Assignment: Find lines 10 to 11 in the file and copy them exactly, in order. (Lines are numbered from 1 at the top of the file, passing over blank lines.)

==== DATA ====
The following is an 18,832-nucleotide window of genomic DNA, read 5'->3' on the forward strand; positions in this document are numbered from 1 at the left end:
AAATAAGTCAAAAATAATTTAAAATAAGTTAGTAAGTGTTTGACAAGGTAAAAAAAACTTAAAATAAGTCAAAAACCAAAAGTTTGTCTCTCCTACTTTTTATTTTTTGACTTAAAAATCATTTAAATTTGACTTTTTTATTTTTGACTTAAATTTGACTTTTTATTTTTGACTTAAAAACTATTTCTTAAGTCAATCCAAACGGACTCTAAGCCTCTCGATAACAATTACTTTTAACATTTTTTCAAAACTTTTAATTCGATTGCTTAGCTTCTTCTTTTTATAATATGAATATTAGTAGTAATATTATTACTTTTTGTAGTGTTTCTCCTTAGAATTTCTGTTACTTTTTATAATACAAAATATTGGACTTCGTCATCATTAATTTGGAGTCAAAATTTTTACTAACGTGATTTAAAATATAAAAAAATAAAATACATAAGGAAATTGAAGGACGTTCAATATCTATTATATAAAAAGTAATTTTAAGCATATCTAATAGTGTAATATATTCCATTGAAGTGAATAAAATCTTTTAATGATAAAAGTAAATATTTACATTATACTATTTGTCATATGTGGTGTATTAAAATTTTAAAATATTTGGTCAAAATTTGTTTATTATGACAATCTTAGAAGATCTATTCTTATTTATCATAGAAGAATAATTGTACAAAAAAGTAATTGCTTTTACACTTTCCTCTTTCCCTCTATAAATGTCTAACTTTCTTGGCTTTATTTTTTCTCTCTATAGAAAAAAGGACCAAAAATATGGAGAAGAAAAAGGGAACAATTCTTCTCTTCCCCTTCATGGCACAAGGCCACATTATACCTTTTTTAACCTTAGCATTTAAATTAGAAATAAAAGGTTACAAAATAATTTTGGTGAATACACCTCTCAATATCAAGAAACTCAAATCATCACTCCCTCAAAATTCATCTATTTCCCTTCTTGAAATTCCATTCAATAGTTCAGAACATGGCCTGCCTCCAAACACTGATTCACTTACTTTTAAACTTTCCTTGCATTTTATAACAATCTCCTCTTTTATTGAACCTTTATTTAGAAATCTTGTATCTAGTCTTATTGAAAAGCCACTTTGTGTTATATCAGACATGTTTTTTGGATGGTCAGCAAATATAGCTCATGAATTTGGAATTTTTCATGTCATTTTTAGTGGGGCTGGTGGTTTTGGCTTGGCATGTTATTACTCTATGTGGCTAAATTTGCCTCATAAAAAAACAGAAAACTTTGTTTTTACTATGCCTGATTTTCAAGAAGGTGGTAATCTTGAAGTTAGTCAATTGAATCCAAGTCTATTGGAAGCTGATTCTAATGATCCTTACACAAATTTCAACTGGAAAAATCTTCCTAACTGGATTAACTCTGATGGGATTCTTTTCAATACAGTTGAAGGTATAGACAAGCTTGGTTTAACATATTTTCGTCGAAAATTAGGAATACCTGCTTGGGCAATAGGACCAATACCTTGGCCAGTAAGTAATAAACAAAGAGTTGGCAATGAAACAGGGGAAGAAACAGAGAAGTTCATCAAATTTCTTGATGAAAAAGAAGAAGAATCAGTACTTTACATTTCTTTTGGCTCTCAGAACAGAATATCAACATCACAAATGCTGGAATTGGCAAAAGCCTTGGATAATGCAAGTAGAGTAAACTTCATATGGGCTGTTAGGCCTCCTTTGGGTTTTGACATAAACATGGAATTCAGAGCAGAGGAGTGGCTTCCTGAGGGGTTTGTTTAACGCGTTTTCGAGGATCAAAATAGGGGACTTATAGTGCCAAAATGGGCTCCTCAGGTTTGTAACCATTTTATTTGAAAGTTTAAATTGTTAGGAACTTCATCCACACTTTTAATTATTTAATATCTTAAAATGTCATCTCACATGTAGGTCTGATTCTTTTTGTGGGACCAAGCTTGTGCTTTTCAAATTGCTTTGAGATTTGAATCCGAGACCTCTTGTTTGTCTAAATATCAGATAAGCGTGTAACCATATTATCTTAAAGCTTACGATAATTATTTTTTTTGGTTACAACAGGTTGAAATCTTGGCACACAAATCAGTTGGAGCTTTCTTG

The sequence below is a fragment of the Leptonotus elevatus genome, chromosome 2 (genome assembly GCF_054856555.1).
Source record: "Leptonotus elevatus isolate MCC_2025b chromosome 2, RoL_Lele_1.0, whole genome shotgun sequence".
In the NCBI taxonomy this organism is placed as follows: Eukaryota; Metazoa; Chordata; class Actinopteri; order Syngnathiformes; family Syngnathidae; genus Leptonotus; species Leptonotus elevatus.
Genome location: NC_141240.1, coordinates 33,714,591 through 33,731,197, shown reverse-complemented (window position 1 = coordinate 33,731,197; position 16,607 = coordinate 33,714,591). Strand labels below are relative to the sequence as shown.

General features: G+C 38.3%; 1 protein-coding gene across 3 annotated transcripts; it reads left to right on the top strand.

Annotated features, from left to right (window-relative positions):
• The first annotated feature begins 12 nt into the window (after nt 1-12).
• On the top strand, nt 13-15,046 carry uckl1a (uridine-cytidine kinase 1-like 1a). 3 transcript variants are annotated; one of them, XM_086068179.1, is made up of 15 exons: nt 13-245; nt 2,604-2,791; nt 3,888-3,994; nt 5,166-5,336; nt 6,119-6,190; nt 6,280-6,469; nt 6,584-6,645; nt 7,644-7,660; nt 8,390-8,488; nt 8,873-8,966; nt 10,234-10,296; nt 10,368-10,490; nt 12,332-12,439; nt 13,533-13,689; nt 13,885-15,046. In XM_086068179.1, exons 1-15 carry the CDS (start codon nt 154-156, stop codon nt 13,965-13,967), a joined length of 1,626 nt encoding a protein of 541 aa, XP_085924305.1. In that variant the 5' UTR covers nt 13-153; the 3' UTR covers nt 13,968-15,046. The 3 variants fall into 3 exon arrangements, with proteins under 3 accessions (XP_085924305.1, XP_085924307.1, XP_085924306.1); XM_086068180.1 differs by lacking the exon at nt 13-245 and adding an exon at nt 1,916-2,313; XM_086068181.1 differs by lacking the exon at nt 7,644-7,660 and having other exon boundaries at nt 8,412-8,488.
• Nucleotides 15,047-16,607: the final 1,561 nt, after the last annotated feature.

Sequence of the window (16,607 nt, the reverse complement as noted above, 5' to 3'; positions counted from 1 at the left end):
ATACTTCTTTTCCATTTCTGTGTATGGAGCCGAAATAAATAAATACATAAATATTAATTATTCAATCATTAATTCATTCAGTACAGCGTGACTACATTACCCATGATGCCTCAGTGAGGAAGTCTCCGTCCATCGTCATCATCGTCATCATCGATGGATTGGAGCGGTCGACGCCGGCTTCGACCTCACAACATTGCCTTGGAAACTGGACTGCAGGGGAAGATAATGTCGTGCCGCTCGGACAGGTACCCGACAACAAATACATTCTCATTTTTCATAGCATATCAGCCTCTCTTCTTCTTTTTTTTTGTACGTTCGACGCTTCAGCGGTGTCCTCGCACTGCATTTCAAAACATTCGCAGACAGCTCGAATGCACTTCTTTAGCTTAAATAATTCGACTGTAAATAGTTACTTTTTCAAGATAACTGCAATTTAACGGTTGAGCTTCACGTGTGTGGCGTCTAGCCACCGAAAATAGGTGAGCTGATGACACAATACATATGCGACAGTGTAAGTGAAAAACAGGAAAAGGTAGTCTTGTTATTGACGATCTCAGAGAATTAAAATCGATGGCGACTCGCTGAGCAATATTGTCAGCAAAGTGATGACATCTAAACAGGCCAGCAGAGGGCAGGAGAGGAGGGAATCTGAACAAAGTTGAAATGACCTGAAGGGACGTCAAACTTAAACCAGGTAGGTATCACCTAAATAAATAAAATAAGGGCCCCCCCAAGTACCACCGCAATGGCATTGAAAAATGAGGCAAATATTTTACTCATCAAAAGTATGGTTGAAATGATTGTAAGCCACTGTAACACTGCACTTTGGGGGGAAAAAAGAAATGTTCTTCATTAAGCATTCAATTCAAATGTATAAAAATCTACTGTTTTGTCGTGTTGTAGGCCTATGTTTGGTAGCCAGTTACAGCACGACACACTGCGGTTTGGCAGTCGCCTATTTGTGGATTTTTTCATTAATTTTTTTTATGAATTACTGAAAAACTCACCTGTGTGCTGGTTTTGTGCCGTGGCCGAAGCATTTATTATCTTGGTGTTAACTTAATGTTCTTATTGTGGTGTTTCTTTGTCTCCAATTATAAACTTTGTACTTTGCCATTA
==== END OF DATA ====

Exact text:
• On the top strand, nt 13-15,046 carry uckl1a (uridine-cytidine kinase 1-like 1a). 3 transcript variants are annotated; one of them, XM_086068179.1, is made up of 15 exons: nt 13-245; nt 2,604-2,791; nt 3,888-3,994; nt 5,166-5,336; nt 6,119-6,190; nt 6,280-6,469; nt 6,584-6,645; nt 7,644-7,660; nt 8,390-8,488; nt 8,873-8,966; nt 10,234-10,296; nt 10,368-10,490; nt 12,332-12,439; nt 13,533-13,689; nt 13,885-15,046. In XM_086068179.1, exons 1-15 carry the CDS (start codon nt 154-156, stop codon nt 13,965-13,967), a joined length of 1,626 nt encoding a protein of 541 aa, XP_085924305.1. In that variant the 5' UTR covers nt 13-153; the 3' UTR covers nt 13,968-15,046. The 3 variants fall into 3 exon arrangements, with proteins under 3 accessions (XP_085924305.1, XP_085924307.1, XP_085924306.1); XM_086068180.1 differs by lacking the exon at nt 13-245 and adding an exon at nt 1,916-2,313; XM_086068181.1 differs by lacking the exon at nt 7,644-7,660 and having other exon boundaries at nt 8,412-8,488.
• Nucleotides 15,047-16,607: the final 1,561 nt, after the last annotated feature.